Tuesday, 3 February 2015

Lamentation by CJ Sansom


published 2014 set in 1546
 
Lamentation



[Lawyer Matthew Shardlake is investigating a theft from Queen Catherine Parr]

The interior of the building into which the guard led us was nothing like Whitehall, for all the fine tapestries adorning the walls. This part of Baynard’s Castle was a clothing enterprise; embroiderers and dressmakers working at tables in the well-lit hall. The shimmer of silk was everywhere, the air rich with delightful perfumes from the garments. I thought of what the Queen had said, how the richest of these clothes had passed from Queen to Queen.

Barak shook his head at it all. ‘All these people are working on the clothes of the Queen’s household?’

‘It has a staff of hundreds. Clothes, bedlinen, decorations, all have to be of the finest quality and kept in good repair.’ I nodded to the guard, and with a bow he led us over to one of the many side doors. We were taken down a corridor to a large room where several clothes presses stood, bodices and skirts kept flat beneath them. The Queen’s chest stood on a table; I recognized the distinctive red-and-gold fabric covering its top.

 
observations: Is there a lot of interest in the Tudors at the moment? I think there always has been, but it has helped that three excellent history novelists have been working in the era. Hilary Mantel’s Wolf Hall and Bring up the Bodies  (all over the blog) are two of the best books of recent years in any genre, and are now being televised. Philippa Gregory’s Other Boleyn Girl changed historical romance forever. And CJ Sansom’s Shardlake series are mystery stories of the highest level. The first one, Dissolution, was one of those books that I kept pressing onto people, telling them they must read it – so good, so atmospheric, so convincingly-researched.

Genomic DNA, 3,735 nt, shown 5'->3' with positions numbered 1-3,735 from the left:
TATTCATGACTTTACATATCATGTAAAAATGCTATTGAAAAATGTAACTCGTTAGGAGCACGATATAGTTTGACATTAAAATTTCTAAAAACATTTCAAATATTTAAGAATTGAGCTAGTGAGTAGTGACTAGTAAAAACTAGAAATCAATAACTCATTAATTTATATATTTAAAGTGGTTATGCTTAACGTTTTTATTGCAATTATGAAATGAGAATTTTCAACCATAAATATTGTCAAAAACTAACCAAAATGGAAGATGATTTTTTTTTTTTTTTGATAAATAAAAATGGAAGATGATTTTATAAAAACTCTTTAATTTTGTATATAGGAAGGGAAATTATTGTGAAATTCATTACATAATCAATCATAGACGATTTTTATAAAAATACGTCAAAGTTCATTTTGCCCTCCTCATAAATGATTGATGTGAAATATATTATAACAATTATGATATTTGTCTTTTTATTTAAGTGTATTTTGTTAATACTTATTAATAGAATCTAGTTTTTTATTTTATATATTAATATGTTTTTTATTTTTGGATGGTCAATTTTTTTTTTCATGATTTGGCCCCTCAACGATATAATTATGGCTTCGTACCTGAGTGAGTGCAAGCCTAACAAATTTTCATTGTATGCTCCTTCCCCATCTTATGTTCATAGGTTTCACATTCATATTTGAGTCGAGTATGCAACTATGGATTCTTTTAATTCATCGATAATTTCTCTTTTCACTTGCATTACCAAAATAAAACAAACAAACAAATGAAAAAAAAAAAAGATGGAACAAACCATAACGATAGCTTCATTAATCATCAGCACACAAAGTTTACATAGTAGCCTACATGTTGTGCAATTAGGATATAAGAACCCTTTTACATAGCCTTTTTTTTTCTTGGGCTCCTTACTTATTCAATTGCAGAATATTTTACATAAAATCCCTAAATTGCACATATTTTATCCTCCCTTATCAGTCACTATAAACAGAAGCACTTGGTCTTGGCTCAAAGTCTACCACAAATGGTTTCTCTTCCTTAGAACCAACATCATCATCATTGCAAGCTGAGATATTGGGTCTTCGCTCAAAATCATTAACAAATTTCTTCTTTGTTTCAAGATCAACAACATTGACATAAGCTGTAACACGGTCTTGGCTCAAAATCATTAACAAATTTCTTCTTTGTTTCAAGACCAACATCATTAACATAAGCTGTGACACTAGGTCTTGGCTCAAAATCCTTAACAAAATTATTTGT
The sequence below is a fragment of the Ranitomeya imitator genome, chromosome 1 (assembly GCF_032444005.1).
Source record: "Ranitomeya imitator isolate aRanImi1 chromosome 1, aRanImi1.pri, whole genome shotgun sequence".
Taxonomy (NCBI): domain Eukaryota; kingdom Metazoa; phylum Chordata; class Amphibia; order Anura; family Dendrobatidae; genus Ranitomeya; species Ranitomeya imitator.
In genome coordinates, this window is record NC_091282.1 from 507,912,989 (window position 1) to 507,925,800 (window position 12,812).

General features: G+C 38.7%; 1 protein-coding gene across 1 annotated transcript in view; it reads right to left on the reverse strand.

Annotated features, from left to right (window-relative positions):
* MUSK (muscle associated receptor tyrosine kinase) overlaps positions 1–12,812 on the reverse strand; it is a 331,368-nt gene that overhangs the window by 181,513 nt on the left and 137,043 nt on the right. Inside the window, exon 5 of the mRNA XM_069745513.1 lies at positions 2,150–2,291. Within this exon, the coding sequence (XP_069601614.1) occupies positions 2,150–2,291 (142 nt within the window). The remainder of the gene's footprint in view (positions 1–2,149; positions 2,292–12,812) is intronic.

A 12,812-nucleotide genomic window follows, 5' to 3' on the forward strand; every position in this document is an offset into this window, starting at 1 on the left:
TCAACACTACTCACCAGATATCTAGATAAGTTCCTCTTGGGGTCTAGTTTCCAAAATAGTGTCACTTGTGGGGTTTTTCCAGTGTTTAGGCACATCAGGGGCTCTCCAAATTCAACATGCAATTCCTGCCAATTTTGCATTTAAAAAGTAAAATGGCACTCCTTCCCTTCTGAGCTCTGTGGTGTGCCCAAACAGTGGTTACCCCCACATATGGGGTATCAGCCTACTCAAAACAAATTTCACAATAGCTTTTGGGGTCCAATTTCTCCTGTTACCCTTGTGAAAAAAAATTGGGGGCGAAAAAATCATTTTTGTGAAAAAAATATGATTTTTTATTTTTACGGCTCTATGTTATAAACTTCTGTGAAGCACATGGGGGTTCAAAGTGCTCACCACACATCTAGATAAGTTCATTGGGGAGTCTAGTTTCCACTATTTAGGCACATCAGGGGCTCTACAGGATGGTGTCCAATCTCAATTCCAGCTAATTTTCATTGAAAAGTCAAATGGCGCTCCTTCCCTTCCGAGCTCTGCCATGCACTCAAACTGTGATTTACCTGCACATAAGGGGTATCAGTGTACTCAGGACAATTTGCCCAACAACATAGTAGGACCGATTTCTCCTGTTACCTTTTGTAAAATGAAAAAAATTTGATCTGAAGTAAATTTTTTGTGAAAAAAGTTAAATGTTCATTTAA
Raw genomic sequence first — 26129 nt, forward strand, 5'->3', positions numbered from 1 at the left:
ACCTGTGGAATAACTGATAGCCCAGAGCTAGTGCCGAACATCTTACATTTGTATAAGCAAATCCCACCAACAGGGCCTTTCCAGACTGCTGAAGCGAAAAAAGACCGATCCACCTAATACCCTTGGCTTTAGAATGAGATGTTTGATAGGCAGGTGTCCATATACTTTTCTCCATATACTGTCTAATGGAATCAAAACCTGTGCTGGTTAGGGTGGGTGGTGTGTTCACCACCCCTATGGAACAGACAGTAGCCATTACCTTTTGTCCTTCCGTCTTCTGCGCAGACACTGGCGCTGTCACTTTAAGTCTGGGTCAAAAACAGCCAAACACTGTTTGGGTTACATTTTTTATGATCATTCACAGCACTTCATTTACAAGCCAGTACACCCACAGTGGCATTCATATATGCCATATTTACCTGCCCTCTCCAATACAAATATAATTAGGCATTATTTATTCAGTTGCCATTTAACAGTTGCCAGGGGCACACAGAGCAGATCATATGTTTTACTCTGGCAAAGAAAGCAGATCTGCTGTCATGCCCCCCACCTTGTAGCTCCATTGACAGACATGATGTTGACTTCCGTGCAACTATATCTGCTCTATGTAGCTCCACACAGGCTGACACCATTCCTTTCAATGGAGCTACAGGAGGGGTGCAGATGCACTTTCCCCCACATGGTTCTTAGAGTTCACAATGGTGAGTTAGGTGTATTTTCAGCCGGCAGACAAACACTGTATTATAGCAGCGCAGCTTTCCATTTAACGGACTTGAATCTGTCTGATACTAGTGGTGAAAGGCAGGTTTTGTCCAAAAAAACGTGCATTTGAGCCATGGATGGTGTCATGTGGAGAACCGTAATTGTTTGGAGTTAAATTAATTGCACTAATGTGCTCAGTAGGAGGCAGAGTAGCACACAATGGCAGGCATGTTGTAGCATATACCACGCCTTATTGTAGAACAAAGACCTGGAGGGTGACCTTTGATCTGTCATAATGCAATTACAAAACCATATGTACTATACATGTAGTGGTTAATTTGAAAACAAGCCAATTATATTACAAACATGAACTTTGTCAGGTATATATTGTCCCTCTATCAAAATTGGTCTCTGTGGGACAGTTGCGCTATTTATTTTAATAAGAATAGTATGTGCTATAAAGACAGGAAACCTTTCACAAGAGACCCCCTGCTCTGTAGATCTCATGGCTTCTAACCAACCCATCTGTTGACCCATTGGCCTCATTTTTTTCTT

This one is the sixth in the series, and now everyone loves them: they are massive best-sellers, and this book, published in October 2014, already has an extraordinary 1000+ reviews on amazon, more than 800 of them 5*. Lonely lawyer Matthew tends his household and his work, and is again called in to help Catherine Parr, Henry VIII’s last Queen. She has had a compromising book stolen from her: it deals with questions of religion, and that’s not safe in 1546. Sansom explains the religious differences very clearly, just as you would expect, and as ever gives the feel that he really knows how Tudor London would have looked, sounded and felt. He has chosen to mix courtly olde-worlde language with more modern concepts and phrases: this bothers some readers, but it seems a reasonable compromise – actual language of the time would be close to incomprehensible.

I loved the description of the workshops dedicated to Royalty, above, and the details of clothes. Shardlake has several leads, and one is a piece of embroidery that he is trying to trace. It features blackwork – more on this in an entry on Lytton Strachey’s Elizabeth and Essex. There is mention of wadmol, a new word to me, which is a rough coarse fabric used for poor people’s clothes.

This wasn’t quite the page-turner that earlier entries have been – I could actually have done with its being about two-thirds of the length. But that’s churlish of me, as they are meant to be long expansive reads where you enter another world.